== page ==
A Fox News anchor suggested that since the majority of Environmental Protection Agency (EPA) employees have been furloughed under the government shutdown, we should simply do without them even after it has been resolved. However, EPA employees furloughed include those in charge of cleaning up hundreds of hazardous waste sites and enforcing clean air and water laws.
On Wednesday, Fox News' America's Newsroom noted that less than 7 percent of the over 16,000 EPA employees would be working during the government shutdown (about 1,000 total employees). Co-anchor Martha MacCallum laughed that "some" have "asked why we need the other 15,000 EPA workers at all," adding that these were "valid questions":
The "some" who are asking this are several Republican lawmakers behind the government shutdown. For instance, Rep. Steve Stockman who has rallied for the shutdown, tweeted a Washington Examiner article suggesting furloughed employees may be "non-essential" long-term, and re-tweeted a follower celebrating the idea that they wouldn't return:
However, in addition to employees that are fulfilling the EPA's legal obligation to set standards under the Clean Air and Water acts according to the most up to date scientific understanding, there are many other furloughed EPA employees conducting important work for the agency.
For instance, only 182 of the 804 employees in charge of enforcing "regulations by taking legal action against an air or water polluter" are exempted from furloughs, according to Reuters. This is despite evidence that many regulations have not been sufficiently enforced. A September 2009 New York Times investigation found that the fact that "an estimated one in 10 Americans have been exposed to drinking water that contains dangerous chemicals or fails to meet a federal health benchmark in other ways" is partially because the "vast majority" of those who have violated clean water laws have avoided punishment. In April, a fertilizer plant in Texas killed at least 15 people when it exploded after falling through the cracks of several agencies in charge of regulating it, including the EPA.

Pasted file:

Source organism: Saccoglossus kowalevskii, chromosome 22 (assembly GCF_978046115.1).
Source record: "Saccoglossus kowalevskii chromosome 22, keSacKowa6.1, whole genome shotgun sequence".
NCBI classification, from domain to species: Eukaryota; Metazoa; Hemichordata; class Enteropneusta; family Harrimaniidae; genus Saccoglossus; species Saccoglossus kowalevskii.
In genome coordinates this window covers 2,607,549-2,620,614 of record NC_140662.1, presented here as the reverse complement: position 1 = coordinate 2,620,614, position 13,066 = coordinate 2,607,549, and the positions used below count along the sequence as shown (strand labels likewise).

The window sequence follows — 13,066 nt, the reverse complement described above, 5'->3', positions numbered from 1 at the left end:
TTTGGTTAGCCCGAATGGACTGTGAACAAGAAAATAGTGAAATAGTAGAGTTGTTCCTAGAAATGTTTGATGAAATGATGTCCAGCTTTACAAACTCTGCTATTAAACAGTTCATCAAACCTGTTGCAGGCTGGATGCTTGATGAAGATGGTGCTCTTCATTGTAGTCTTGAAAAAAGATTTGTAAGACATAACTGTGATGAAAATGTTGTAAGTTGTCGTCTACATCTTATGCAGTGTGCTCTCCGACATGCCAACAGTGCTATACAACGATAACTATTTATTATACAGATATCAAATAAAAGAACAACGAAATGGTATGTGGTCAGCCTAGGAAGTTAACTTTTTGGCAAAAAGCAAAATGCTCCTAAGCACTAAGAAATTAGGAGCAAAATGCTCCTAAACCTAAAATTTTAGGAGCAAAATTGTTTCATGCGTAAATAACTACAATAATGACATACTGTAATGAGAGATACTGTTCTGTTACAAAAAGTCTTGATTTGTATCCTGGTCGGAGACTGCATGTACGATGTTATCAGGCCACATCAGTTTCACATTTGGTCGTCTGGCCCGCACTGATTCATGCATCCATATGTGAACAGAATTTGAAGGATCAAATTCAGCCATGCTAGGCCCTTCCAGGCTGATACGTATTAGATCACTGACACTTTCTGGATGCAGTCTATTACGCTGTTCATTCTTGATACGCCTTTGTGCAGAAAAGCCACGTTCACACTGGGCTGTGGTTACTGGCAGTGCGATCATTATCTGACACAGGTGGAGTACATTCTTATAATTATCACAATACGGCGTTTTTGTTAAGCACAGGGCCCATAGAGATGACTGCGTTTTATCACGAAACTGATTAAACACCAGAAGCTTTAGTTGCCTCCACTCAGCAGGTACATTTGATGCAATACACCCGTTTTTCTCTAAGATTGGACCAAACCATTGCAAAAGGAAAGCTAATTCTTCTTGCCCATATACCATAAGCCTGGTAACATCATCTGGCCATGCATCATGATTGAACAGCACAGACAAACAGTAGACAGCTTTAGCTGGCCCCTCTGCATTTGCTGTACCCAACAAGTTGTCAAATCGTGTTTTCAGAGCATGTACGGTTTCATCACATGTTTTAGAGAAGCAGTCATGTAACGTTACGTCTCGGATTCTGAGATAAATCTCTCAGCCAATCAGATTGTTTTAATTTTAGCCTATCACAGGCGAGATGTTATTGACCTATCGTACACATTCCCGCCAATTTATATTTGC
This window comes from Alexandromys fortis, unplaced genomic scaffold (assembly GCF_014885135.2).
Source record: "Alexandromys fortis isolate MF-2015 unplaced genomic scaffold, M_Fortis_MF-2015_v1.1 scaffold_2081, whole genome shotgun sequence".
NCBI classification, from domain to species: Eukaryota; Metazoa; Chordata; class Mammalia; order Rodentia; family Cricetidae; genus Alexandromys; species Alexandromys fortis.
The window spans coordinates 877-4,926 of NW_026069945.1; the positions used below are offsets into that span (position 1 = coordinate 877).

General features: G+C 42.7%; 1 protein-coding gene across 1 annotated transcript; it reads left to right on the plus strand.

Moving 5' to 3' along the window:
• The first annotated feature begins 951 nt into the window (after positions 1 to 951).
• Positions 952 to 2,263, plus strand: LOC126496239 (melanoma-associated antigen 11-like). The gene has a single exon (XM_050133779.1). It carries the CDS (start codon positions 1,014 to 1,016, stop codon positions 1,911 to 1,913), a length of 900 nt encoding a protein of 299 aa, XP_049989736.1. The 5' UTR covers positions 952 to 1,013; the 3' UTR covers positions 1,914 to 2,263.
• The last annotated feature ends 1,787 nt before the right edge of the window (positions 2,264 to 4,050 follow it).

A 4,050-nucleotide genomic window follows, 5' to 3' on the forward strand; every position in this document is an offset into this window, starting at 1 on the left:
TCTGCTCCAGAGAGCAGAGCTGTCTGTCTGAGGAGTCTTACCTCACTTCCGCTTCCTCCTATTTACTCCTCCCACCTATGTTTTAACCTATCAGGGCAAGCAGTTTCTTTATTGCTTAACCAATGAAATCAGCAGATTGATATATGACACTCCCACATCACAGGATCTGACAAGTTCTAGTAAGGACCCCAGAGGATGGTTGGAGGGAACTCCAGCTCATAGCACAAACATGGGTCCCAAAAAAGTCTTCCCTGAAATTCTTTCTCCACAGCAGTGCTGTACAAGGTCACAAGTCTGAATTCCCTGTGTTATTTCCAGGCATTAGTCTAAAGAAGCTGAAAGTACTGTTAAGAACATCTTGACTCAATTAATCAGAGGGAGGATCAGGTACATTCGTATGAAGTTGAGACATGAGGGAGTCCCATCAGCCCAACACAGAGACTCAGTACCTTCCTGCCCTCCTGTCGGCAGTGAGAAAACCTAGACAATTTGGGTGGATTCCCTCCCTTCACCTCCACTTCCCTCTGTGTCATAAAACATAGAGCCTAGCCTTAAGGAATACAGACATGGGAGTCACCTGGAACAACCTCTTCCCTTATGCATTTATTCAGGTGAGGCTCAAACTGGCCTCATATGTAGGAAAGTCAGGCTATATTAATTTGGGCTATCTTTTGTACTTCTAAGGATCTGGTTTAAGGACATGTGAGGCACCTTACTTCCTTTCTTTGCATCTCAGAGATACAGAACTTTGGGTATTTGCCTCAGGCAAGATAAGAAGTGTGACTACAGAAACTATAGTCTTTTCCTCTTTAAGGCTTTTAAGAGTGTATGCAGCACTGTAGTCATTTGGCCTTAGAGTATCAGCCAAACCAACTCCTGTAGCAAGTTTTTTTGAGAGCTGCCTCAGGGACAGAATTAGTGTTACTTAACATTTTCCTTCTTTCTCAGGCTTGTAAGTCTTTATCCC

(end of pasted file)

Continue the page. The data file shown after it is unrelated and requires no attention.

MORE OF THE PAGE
Additionally, clean up at 505 Superfund sites in 47 states (out of 800 Superfund sites) has been suspended under the shutdown, according to The Huffington Post. Superfund sites are places that the EPA helps restore to safe conditions when hazardous waste in the area poses a threat to local ecosystems or people. The first site on the Superfund list was the infamous Love Canal, where deadly chemicals harmed pregnant women and children, forcing hundreds out of their homes. A 2010 report by the nonpartisan Government Accountability Office found that "EPA's Costs to Remediate Existing And Future [Superfund] Sites Will Likely Exceed Current Funding Levels."
UPDATE(10/3/13): Suggesting that the shutdown should be continued indefinitely for the EPA has become something of a talking point at Fox News. Dana Perino, co-host of Fox News' The Five, said that when furloughed EPA employees are "working they're actually making life hell for millions of Americans." John Stossel said that "the Earth won't notice the difference if you shut the EPA for ten years." And Fox & Friends co-host Elisabeth Hasselbeck asked if around 93 percent of EPA employees were declared "non-essential" for preventing imminent threats to human life or property, "why are they there in the first place?"